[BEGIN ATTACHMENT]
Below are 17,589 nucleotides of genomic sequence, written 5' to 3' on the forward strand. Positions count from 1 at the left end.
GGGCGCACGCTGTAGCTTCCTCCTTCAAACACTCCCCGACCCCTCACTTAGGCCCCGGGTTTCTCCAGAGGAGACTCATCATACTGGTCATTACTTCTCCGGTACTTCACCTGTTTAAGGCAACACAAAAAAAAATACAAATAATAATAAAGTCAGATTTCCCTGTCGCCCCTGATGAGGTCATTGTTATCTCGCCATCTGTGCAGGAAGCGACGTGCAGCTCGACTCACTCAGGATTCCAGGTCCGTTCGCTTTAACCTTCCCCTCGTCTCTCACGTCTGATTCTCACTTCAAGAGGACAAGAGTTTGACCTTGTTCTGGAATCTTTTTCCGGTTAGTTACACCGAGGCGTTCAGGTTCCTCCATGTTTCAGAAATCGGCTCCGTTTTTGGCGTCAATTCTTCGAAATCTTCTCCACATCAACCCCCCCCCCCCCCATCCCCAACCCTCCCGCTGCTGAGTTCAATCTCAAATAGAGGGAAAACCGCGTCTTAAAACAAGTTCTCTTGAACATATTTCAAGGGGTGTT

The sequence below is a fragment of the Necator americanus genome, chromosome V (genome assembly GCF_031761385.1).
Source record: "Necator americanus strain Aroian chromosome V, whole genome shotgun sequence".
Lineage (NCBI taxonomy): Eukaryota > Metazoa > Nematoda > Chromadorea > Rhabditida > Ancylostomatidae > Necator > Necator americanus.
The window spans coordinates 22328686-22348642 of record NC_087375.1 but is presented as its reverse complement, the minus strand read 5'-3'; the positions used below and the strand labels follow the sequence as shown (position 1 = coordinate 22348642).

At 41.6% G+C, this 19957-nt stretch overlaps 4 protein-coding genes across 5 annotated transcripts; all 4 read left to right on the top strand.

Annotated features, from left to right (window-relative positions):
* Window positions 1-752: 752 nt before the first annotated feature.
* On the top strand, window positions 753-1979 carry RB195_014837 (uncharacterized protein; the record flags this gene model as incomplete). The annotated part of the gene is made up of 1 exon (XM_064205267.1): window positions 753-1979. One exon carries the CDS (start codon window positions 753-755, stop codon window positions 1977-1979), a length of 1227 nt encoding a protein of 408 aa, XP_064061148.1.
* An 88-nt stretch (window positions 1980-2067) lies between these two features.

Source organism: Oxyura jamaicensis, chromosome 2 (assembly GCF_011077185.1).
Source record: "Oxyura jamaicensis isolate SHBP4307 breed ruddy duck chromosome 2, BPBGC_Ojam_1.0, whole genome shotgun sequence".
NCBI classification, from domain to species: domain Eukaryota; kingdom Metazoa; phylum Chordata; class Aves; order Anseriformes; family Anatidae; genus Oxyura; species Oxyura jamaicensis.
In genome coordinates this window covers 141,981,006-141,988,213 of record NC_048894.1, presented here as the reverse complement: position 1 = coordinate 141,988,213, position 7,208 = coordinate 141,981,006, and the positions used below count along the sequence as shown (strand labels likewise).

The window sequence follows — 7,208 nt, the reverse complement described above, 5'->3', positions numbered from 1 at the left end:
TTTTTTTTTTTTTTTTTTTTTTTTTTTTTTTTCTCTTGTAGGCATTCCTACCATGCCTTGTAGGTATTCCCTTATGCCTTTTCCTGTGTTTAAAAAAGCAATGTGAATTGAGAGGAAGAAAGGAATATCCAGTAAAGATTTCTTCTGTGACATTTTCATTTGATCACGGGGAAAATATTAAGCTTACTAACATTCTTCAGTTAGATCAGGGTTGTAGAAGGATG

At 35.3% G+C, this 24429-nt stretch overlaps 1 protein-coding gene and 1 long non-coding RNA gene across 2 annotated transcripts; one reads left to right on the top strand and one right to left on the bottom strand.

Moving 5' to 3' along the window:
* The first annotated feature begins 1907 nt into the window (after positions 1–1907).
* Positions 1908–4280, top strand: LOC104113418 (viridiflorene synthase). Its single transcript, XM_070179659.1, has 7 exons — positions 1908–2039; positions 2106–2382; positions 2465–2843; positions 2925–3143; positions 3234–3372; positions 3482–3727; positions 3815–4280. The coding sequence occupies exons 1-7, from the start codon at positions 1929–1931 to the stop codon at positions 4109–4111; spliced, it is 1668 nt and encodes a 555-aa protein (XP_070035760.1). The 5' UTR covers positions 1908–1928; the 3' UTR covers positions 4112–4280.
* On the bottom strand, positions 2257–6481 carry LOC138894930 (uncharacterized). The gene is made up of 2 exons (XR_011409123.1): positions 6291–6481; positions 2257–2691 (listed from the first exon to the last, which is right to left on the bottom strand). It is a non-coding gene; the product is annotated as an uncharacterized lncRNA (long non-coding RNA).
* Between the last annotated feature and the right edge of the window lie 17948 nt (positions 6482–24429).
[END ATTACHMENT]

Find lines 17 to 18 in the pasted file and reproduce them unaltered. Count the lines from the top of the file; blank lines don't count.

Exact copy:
TTTTTTTTTTTTTTTTTTTTTTTTTTTTTTTTCTCTTGTAGGCATTCCTACCATGCCTTGTAGGTATTCCCTTATGCCTTTTCCTGTGTTTAAAAAAGCAATGTGAATTGAGAGGAAGAAAGGAATATCCAGTAAAGATTTCTTCTGTGACATTTTCATTTGATCACGGGGAAAATATTAAGCTTACTAACATTCTTCAGTTAGATCAGGGTTGTAGAAGGATG

At 35.3% G+C, this 24429-nt stretch overlaps 1 protein-coding gene and 1 long non-coding RNA gene across 2 annotated transcripts; one reads left to right on the top strand and one right to left on the bottom strand.